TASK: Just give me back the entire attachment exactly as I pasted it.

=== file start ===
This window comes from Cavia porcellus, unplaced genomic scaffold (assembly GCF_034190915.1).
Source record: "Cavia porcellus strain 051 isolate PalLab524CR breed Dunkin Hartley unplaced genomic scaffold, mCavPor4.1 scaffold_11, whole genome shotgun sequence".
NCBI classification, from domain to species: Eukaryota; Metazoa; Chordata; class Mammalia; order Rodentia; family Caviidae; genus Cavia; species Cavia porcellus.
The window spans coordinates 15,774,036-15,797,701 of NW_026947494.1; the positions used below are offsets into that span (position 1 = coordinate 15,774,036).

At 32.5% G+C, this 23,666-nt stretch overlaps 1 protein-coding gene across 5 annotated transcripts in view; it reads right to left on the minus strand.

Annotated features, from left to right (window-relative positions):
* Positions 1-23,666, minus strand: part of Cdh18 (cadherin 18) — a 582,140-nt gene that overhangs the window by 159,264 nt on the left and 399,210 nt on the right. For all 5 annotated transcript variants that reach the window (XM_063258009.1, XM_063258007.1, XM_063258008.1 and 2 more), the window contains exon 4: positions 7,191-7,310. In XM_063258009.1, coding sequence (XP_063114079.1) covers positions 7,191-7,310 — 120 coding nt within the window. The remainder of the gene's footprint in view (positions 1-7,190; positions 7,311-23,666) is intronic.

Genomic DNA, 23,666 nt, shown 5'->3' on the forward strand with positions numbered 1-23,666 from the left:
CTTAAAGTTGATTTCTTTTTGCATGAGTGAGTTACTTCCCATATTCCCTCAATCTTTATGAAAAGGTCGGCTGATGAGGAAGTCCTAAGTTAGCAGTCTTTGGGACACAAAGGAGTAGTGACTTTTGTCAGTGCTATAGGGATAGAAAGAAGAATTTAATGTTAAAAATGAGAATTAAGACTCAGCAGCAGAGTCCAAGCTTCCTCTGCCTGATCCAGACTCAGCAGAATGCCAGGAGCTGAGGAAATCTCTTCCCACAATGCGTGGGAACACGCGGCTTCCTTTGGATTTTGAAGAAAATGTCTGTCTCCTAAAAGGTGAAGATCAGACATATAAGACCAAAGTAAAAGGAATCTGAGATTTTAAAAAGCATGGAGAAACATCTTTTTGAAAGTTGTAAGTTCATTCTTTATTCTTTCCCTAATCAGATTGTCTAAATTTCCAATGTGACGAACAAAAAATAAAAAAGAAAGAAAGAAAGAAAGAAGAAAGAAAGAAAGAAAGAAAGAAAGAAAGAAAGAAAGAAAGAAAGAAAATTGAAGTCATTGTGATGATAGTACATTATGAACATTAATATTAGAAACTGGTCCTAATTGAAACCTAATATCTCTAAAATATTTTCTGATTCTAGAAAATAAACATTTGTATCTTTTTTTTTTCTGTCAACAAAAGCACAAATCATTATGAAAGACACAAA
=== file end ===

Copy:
This window comes from Cavia porcellus, unplaced genomic scaffold (assembly GCF_034190915.1).
Source record: "Cavia porcellus strain 051 isolate PalLab524CR breed Dunkin Hartley unplaced genomic scaffold, mCavPor4.1 scaffold_11, whole genome shotgun sequence".
NCBI classification, from domain to species: Eukaryota; Metazoa; Chordata; class Mammalia; order Rodentia; family Caviidae; genus Cavia; species Cavia porcellus.
The window spans coordinates 15,774,036-15,797,701 of NW_026947494.1; the positions used below are offsets into that span (position 1 = coordinate 15,774,036).

At 32.5% G+C, this 23,666-nt stretch overlaps 1 protein-coding gene across 5 annotated transcripts in view; it reads right to left on the minus strand.

Annotated features, from left to right (window-relative positions):
* Positions 1-23,666, minus strand: part of Cdh18 (cadherin 18) — a 582,140-nt gene that overhangs the window by 159,264 nt on the left and 399,210 nt on the right. For all 5 annotated transcript variants that reach the window (XM_063258009.1, XM_063258007.1, XM_063258008.1 and 2 more), the window contains exon 4: positions 7,191-7,310. In XM_063258009.1, coding sequence (XP_063114079.1) covers positions 7,191-7,310 — 120 coding nt within the window. The remainder of the gene's footprint in view (positions 1-7,190; positions 7,311-23,666) is intronic.

Genomic DNA, 23,666 nt, shown 5'->3' on the forward strand with positions numbered 1-23,666 from the left:
CTTAAAGTTGATTTCTTTTTGCATGAGTGAGTTACTTCCCATATTCCCTCAATCTTTATGAAAAGGTCGGCTGATGAGGAAGTCCTAAGTTAGCAGTCTTTGGGACACAAAGGAGTAGTGACTTTTGTCAGTGCTATAGGGATAGAAAGAAGAATTTAATGTTAAAAATGAGAATTAAGACTCAGCAGCAGAGTCCAAGCTTCCTCTGCCTGATCCAGACTCAGCAGAATGCCAGGAGCTGAGGAAATCTCTTCCCACAATGCGTGGGAACACGCGGCTTCCTTTGGATTTTGAAGAAAATGTCTGTCTCCTAAAAGGTGAAGATCAGACATATAAGACCAAAGTAAAAGGAATCTGAGATTTTAAAAAGCATGGAGAAACATCTTTTTGAAAGTTGTAAGTTCATTCTTTATTCTTTCCCTAATCAGATTGTCTAAATTTCCAATGTGACGAACAAAAAATAAAAAAGAAAGAAAGAAAGAAAGAAGAAAGAAAGAAAGAAAGAAAGAAAGAAAGAAAGAAAGAAAGAAAGAAAATTGAAGTCATTGTGATGATAGTACATTATGAACATTAATATTAGAAACTGGTCCTAATTGAAACCTAATATCTCTAAAATATTTTCTGATTCTAGAAAATAAACATTTGTATCTTTTTTTTTTCTGTCAACAAAAGCACAAATCATTATGAAAGACACAAA